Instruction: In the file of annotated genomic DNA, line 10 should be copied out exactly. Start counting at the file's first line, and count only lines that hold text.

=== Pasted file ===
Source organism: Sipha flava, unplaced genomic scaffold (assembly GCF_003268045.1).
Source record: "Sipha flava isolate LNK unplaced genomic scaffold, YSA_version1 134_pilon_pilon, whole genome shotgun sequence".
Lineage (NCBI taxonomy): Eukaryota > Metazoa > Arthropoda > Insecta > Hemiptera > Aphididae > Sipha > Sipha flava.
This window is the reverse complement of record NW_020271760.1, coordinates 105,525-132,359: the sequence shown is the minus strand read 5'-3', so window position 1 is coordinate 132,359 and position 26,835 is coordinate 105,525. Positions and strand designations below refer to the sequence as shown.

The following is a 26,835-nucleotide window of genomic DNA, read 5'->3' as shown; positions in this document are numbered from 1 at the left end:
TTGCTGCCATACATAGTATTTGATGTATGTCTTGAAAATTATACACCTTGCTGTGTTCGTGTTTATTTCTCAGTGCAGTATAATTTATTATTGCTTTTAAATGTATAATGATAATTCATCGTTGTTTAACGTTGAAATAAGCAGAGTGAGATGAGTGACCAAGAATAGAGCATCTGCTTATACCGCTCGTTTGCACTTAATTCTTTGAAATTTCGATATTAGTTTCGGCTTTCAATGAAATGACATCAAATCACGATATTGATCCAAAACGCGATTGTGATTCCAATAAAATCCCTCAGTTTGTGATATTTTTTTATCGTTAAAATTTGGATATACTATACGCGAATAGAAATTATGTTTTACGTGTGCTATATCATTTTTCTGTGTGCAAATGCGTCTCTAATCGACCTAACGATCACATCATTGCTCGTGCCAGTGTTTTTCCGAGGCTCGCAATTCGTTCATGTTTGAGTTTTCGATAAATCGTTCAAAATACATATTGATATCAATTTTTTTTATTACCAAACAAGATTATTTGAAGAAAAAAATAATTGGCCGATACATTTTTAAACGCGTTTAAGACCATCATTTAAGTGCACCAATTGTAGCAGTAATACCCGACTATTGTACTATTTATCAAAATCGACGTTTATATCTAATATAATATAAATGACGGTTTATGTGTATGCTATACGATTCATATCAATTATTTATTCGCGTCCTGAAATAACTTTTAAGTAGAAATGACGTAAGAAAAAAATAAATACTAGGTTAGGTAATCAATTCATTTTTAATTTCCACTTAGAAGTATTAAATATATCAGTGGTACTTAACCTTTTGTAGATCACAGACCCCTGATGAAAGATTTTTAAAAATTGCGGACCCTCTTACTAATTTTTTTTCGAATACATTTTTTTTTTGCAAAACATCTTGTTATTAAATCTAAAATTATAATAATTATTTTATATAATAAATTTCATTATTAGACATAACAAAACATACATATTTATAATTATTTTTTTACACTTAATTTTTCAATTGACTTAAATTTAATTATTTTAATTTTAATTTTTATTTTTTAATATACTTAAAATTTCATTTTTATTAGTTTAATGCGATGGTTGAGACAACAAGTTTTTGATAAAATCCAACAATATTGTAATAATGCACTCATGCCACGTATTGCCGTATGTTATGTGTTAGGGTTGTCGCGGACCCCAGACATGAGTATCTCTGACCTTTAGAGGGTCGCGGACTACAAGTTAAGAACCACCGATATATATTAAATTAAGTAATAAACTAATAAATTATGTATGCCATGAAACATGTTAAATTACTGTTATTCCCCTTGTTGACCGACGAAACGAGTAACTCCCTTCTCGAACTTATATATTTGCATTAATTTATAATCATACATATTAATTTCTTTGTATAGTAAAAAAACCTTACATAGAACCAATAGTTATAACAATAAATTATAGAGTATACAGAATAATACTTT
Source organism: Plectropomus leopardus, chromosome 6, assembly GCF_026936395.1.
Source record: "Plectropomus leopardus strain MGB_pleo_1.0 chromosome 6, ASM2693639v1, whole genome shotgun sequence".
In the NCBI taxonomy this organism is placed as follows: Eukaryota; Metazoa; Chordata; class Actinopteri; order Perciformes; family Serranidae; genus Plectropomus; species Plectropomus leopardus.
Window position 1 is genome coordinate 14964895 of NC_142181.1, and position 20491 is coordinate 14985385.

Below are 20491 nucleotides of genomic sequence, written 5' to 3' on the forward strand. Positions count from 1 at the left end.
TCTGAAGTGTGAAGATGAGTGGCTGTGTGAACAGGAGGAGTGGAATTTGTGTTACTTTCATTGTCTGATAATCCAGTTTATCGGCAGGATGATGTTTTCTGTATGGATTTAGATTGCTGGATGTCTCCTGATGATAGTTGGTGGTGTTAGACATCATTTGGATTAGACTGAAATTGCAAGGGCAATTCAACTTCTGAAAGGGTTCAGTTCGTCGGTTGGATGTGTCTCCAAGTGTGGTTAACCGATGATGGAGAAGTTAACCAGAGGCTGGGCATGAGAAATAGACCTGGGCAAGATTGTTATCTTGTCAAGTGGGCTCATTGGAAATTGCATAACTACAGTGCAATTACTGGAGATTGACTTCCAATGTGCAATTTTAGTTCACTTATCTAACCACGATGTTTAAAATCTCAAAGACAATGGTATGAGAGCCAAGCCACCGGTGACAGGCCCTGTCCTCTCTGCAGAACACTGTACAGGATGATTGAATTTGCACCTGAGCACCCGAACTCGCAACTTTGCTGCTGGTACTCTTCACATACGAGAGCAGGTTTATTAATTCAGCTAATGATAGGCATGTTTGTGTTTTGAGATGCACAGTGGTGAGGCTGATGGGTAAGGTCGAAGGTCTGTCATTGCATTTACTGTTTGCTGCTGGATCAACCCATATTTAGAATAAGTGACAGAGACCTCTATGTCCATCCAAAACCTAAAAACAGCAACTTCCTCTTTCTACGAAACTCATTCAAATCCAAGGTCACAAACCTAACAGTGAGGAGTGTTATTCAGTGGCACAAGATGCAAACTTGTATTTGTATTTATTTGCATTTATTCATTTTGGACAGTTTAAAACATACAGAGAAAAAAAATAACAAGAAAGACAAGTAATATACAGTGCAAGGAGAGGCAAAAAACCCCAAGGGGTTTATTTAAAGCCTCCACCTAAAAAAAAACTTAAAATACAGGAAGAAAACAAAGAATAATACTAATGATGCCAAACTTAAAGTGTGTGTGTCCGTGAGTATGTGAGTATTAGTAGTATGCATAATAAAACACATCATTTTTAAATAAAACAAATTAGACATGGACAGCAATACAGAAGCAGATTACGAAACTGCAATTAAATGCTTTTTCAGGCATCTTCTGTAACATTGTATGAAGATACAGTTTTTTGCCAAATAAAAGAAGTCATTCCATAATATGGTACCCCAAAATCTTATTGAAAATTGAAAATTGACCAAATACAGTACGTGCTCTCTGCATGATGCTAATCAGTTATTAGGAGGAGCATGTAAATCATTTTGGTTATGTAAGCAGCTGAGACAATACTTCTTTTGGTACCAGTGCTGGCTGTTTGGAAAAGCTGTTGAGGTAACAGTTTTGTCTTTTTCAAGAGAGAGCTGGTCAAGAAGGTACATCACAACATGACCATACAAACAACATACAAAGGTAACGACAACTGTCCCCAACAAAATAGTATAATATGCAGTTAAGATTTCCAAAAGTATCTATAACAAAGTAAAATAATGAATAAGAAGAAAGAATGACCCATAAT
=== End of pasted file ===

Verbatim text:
Window position 1 is genome coordinate 14964895 of NC_142181.1, and position 20491 is coordinate 14985385.